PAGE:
Incisive Review: Abu El-Haj's Falsehoods Without Grounds

Here is a nicely balanced, not overstated, but completely devastating review by Ariel Zellman of a highly tendentious book by an opinionated and bigoted, if not utterly anti-Semitic, professor.

Review: Nadia Abu El-Haj’s Facts on the Ground

facts-on-the-ground Nadia Abu El-Haj’s Facts on the Ground: Archaeological Practice and Territorial Self-Fashioning in Israeli Society is a provocative attempt to challenge the very historical roots of Israeli nationhood. Not unlike Yael Zerubavel’s Recovered Roots, the author explores the role of national myth and sacred spaces in modern Israeli identity. Yet while Zerubavel’s work seeks to problematize accepted political interpretations of ancient Israelite history and their implications for modern Israeli identity, the clear intention of El-Haj’s book is to delegitimize this history altogether. Ultimately her political agenda far overshadows the potential analytical strength of her work and prevents her from providing a fair or balanced account of the role of archaeology in the construction of national identity in the Israeli-Palestinian context. ---more---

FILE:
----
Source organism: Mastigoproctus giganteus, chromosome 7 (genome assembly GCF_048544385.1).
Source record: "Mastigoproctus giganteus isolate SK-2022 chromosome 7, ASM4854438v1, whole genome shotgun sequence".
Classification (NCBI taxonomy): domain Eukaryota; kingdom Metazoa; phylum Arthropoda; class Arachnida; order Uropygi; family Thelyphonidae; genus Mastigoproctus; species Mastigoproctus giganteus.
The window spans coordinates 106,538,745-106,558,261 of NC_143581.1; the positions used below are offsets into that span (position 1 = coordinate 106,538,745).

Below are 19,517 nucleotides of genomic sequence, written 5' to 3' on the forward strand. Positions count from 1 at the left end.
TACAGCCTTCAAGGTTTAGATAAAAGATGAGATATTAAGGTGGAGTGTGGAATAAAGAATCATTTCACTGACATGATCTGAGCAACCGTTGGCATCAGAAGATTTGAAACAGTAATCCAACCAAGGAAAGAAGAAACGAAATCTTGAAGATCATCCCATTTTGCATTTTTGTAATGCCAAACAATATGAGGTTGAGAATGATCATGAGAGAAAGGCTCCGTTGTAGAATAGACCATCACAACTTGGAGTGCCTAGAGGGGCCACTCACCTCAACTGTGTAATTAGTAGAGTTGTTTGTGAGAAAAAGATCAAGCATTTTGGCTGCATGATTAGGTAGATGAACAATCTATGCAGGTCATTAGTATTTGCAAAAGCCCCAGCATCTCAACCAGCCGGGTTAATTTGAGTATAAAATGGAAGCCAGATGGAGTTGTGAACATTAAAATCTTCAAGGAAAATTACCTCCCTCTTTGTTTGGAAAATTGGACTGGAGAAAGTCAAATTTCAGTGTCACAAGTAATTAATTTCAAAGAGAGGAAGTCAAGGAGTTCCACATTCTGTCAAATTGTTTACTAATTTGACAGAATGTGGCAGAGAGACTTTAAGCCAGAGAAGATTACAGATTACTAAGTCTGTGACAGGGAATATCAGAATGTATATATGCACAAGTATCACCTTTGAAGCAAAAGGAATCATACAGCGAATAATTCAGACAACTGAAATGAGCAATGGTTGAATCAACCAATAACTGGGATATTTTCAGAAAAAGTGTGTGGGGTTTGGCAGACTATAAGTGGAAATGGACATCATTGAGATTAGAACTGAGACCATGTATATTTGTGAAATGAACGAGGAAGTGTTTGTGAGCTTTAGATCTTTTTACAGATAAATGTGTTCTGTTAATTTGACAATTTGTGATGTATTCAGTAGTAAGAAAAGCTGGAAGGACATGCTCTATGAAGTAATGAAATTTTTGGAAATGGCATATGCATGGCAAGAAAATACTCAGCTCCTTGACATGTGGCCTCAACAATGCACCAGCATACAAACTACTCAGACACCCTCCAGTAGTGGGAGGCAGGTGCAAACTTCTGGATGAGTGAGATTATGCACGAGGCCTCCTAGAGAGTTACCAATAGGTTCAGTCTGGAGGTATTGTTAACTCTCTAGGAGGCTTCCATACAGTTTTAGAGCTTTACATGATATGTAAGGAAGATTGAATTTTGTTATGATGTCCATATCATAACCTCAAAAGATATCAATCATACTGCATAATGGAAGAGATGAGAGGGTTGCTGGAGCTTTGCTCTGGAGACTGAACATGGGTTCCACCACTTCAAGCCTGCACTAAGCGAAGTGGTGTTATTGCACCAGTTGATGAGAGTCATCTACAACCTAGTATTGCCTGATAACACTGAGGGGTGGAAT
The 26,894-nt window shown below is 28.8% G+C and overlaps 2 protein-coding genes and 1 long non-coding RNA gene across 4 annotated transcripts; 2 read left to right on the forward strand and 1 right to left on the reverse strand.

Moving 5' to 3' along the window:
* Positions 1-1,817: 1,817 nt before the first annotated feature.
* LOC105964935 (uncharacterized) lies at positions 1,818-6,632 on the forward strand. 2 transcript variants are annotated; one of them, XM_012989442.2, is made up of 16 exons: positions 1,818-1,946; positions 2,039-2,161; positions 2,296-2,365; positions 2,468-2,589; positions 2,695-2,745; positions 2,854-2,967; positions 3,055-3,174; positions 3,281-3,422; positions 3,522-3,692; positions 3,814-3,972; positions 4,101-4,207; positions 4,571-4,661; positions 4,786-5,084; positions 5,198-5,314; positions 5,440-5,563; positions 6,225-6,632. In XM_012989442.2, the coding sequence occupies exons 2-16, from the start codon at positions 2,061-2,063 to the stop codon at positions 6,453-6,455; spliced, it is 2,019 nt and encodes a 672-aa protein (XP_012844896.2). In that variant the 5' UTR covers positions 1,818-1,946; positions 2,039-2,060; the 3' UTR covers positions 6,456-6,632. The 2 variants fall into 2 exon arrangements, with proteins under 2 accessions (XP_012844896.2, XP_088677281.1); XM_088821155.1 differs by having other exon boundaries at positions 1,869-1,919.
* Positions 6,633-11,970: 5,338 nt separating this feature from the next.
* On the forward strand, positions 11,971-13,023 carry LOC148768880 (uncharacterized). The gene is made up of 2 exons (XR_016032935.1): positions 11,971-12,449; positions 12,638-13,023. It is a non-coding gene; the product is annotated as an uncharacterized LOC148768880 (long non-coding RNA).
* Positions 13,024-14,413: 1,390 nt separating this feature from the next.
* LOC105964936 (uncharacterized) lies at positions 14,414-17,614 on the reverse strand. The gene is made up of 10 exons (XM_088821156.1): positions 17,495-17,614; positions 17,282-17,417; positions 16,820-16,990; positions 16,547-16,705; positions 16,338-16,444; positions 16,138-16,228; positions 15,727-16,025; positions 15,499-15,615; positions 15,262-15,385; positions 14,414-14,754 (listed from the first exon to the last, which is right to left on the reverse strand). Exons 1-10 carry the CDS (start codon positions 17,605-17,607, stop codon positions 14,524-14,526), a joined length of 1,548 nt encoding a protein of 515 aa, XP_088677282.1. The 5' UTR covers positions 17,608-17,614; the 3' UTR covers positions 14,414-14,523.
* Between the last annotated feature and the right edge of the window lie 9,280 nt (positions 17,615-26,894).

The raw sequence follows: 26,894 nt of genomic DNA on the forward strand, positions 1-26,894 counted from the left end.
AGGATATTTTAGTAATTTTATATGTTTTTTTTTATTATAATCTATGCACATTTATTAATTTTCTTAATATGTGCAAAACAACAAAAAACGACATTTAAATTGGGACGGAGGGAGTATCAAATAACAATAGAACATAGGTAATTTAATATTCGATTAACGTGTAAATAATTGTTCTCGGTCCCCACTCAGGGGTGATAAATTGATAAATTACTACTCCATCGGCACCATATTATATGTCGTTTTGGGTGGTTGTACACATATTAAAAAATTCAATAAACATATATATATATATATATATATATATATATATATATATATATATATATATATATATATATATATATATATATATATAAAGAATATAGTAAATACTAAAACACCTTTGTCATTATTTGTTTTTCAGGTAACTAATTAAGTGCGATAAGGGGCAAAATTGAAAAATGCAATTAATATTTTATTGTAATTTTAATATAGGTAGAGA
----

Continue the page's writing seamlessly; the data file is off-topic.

1 comment:

John D. Enright said...

"As to the official Israeli treatment of history between the fall of Judea and the rise of the modern state of Israel, the author lambasts the scientific establishment and the state for failing to carefully catalogue and preserve remains from periods of Christian and Muslim rule."

Absolutely ridiculous claim.